Criminal 6 : LLB London

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R v Malcherek; R v Steel [1981]: what constitutes death.

only one true test of death and that is the irreversible death of the brain stem, which
controls the basic functions of the body such as breathing.

R v Malcherek; R v Steel [1981]: what is the question for J and Jury

whether the judge in each case
was right in withdrawing from the jury the question of causation. Was he right to rule
that there was no evidence on which the jury could come to the conclusion that the
assailant did not cause the death of the victim?

R v Malcherek; R v Steel HL approach to causation

the original wound or injury was
continuing, operating and indeed substantial cause of the death of the victim, although need not be substantial to render the assailant guilty. the discontinuance of treatment in those circumstances does not break the chain
of causation between the initial injury and the death.

Malcharek and Steel what is conclusion of intervening medical aid

the fact that the victim has died, despite or because of medical treatment for the initial injury given by careful and skilled medical practitioners, will not exonerate the original assailant from responsibility for the death.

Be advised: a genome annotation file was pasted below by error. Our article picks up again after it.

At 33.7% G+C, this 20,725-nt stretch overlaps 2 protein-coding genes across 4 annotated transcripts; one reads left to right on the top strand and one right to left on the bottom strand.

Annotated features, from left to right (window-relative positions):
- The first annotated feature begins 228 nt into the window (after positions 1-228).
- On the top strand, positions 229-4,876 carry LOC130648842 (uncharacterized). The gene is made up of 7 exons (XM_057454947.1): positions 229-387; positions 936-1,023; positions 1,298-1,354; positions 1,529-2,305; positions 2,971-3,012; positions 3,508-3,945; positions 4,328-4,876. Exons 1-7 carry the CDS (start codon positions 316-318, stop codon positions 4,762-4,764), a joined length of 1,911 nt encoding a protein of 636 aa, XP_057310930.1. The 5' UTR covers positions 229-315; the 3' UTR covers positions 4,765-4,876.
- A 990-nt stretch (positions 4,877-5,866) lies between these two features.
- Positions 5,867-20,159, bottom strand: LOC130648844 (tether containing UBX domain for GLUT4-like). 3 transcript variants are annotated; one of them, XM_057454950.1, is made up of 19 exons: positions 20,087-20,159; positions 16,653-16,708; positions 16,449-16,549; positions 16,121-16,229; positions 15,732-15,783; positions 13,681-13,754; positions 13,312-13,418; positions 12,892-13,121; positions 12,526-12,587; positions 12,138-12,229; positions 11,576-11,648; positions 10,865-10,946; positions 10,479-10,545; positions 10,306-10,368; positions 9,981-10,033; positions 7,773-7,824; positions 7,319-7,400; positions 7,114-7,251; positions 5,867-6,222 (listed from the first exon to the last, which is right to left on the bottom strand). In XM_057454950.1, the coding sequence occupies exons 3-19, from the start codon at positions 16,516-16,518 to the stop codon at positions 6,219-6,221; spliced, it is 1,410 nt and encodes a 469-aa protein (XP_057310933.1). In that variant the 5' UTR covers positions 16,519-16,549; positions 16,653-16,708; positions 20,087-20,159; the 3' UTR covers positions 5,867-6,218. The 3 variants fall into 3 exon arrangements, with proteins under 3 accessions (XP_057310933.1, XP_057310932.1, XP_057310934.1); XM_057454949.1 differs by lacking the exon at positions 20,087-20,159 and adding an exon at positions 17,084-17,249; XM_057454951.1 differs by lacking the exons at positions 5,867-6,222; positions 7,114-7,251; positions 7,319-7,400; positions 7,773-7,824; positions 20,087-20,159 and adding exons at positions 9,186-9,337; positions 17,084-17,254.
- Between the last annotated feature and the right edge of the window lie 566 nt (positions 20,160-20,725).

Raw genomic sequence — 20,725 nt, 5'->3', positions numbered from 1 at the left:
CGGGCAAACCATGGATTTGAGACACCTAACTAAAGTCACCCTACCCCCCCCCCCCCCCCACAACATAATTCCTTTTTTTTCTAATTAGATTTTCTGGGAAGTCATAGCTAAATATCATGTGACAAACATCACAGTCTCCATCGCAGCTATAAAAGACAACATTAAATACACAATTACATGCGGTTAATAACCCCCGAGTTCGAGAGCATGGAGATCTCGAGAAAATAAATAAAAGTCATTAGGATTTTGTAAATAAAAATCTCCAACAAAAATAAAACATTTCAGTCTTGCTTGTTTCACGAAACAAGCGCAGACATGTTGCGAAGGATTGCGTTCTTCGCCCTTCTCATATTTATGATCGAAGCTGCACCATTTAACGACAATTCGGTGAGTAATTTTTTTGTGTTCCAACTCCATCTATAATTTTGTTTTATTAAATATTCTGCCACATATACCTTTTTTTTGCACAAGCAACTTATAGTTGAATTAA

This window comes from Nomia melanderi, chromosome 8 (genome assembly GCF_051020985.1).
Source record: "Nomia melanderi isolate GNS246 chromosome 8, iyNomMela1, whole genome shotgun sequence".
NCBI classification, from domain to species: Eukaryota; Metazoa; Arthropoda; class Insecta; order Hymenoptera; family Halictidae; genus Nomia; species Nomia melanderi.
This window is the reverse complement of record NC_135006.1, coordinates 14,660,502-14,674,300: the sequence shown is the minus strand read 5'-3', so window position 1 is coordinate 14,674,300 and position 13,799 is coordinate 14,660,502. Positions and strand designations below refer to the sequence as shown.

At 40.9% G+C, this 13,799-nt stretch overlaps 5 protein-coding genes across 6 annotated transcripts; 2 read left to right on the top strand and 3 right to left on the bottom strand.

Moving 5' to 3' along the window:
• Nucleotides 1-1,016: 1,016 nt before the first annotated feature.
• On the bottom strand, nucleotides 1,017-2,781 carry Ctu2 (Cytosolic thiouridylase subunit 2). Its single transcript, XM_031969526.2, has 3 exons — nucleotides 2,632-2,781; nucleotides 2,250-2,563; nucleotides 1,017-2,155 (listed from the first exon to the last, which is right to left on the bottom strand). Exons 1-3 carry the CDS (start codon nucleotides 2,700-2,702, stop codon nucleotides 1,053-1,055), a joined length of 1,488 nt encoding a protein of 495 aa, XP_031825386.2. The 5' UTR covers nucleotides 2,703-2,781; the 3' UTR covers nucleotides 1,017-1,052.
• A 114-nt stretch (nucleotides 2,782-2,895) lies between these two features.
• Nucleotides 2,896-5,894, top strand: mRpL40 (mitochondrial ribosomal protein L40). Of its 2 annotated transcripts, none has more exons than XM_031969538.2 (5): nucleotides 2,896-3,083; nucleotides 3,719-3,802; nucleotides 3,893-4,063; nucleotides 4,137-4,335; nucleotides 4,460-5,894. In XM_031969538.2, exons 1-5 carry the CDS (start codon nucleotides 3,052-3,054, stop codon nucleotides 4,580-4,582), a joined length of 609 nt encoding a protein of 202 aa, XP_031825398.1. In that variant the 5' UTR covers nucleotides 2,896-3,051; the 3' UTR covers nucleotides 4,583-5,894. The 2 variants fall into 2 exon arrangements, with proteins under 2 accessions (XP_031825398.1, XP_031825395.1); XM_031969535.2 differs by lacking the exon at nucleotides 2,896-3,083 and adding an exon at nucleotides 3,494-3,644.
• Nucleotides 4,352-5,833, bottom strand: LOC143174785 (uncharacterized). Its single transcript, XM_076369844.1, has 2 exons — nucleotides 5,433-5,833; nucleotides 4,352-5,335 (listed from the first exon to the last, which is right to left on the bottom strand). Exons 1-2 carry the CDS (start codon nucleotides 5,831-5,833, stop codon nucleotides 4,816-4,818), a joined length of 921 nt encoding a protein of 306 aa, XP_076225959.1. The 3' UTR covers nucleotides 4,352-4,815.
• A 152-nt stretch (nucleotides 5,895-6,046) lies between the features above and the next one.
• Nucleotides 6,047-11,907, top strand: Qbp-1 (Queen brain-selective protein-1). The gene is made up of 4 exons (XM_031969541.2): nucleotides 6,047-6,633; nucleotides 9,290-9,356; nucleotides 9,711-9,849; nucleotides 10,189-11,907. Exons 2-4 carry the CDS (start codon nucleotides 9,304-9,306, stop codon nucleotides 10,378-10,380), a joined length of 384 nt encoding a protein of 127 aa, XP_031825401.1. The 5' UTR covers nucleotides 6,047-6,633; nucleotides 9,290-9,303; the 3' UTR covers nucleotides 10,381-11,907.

What is negligence

Negligence is not a form
of mens rea! determined by reference to an objective standard (i.e.
would a reasonable person have/have not done what the defendant did/did not do?).

Doctor's administration of medicine, mens rea for murder. Adams [1957];NOTE: direction approved by the House of Lords in Airedale NHS Trust v Bland [1993]

Doctor is entitled to do all that
is proper and necessary to relieve pain and suffering, even if the measures he takes may
incidentally shorten life... no mens rea even if doc knows it will shorten life. HOWEVER generally motive is not important.

R v Cox 1922: law distinguishes between allowing to die which may include the
giving of palliative care which incidentally shortens life and killing. What is conclusion of Cox

a doctor who performs a positive act to end a patient's life will
be guilty of murder even where the patient has requested this. patient was dying, with her family's approval she begged Dr Cox to give her a lethal injection, which he did. He was convicted of attempted murder.

basic, specific, ulterior intent differences